This is part 5 in a series of articles on using Azure Resource Manager (ARM) and JSON templates to create a full Remote Desktop Services environment in Azure IaaS.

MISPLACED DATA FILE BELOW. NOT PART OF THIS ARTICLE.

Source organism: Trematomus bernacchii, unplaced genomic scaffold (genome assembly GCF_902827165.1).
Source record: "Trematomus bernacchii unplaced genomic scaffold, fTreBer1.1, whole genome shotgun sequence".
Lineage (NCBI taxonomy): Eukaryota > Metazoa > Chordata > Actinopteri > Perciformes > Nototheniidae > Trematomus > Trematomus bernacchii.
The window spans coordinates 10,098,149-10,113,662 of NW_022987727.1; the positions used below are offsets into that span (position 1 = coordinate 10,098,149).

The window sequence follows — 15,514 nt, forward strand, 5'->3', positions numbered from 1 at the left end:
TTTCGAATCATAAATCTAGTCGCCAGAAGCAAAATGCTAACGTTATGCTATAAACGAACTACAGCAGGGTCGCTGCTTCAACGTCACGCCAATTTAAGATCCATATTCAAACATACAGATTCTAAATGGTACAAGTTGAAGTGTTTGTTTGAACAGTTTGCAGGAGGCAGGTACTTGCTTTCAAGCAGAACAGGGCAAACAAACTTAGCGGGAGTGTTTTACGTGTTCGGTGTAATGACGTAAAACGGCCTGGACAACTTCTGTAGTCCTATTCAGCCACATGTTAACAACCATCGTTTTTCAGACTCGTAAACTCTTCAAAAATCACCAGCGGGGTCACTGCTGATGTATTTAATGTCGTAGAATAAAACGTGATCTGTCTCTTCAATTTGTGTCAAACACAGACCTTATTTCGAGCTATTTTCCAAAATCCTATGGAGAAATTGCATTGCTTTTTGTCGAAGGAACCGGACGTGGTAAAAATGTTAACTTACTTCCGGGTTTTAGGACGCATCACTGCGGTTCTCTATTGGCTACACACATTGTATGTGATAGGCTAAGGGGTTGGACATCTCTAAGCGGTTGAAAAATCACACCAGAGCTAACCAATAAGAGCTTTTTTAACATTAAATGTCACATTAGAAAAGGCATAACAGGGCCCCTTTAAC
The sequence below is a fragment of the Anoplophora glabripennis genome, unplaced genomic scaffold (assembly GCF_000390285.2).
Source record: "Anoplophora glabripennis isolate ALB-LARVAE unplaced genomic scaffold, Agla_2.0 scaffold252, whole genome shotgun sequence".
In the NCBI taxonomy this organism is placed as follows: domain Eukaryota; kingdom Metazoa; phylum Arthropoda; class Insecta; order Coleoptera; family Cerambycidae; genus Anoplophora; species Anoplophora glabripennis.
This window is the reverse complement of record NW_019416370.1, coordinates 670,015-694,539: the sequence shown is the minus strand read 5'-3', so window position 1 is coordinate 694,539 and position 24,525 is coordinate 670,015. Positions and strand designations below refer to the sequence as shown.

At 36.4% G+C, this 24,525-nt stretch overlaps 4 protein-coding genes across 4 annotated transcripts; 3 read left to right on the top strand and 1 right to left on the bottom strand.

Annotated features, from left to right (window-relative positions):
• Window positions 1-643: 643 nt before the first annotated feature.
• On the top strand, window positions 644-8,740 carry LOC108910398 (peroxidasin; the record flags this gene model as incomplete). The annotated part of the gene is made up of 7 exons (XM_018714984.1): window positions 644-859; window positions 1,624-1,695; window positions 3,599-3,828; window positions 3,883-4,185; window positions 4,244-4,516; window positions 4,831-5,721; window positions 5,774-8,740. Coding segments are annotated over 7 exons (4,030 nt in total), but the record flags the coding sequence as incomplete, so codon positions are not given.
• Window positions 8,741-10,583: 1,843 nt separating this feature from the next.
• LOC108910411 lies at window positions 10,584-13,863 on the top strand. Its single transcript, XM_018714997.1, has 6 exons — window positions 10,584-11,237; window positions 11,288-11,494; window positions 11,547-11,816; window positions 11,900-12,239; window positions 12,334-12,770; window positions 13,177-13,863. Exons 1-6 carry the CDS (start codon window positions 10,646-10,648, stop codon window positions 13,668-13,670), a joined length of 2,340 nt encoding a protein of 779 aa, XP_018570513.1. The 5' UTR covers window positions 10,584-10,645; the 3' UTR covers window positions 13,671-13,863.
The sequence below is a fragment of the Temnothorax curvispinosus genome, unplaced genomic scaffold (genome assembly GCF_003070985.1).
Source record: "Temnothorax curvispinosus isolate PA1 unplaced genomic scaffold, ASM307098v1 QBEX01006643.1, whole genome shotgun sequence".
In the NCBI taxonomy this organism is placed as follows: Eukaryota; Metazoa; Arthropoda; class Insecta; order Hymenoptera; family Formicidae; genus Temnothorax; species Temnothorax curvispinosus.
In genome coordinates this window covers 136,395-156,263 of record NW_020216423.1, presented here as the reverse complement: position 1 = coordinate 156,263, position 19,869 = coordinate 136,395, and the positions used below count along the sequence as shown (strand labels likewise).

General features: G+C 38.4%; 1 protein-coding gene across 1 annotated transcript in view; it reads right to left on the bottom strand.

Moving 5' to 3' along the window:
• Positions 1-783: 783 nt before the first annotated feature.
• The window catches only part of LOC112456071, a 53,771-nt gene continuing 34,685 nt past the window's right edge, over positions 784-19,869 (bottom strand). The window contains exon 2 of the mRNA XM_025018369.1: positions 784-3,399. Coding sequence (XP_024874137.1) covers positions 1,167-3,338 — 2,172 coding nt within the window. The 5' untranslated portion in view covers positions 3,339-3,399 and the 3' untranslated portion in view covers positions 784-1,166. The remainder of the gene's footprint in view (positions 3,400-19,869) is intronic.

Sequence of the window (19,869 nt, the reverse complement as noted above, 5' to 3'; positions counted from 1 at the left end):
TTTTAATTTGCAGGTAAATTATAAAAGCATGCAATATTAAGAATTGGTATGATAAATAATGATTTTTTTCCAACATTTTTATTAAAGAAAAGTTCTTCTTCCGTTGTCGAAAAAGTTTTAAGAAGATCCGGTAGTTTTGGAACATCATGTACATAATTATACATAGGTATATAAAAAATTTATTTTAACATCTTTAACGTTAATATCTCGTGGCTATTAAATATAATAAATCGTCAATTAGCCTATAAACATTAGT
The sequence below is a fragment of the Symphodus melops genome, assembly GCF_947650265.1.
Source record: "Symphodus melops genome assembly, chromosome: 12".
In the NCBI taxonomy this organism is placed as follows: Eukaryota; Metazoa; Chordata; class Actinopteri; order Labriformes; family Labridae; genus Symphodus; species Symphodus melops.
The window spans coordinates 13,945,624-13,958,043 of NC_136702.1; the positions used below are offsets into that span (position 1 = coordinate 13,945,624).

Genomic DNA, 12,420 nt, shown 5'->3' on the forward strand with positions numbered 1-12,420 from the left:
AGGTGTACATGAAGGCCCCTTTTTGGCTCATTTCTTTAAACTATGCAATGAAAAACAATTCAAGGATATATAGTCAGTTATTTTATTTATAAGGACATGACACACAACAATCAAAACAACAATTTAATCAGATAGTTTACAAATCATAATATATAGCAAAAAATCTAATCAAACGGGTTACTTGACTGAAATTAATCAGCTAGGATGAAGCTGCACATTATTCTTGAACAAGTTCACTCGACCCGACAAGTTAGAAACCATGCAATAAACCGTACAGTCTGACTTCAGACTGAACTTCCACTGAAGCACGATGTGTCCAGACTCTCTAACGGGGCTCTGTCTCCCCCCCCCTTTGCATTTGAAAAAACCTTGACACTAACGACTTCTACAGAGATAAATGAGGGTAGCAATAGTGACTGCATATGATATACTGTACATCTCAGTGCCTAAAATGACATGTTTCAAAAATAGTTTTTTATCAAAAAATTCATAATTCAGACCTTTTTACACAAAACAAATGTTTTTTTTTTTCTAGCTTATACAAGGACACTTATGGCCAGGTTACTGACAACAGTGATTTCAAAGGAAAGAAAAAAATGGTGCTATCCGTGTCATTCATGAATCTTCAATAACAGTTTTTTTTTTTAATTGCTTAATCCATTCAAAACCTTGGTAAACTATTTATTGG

Let’s briefly reiterate what was previously covered on this subject. It all started with a first RDS deployment on Azure IaaS covered in the article Full HA RDS 2016 deployment in Azure IaaS in < 30 minutes, Azure Resource Manager FTW! Although this first template already creates a high available RDS environment on Azure, many improvements and features have been added after that. In a second article called RDS on Azure IaaS using ARM & JSON part 2 I covered adding SSL certificate management, the creation of Session Collections, and setting session time out settings. To help visualize what is going on during the automated creation of the environment I created a third article in which I published 2 short videos’ which were also shown at Microsoft Ignite 2016. Up until now the automated RDS deployment was based on the default Windows Server 2016 TP5 image in Azure for the RD Session Host role. Last week after Windows Server 2016 became GA, I updated the deployment to support that version. For demo or PoC environments the default image is ideal, however is most scenarios your, for example, finance department would not be using calculator as their primary published application. In a forth article I covered adding a Custom Template Image for the RD Session Host servers to be able to publish custom applications. This article also briefly touched on RD Licensing configurations, and basic RD Web Access customizations.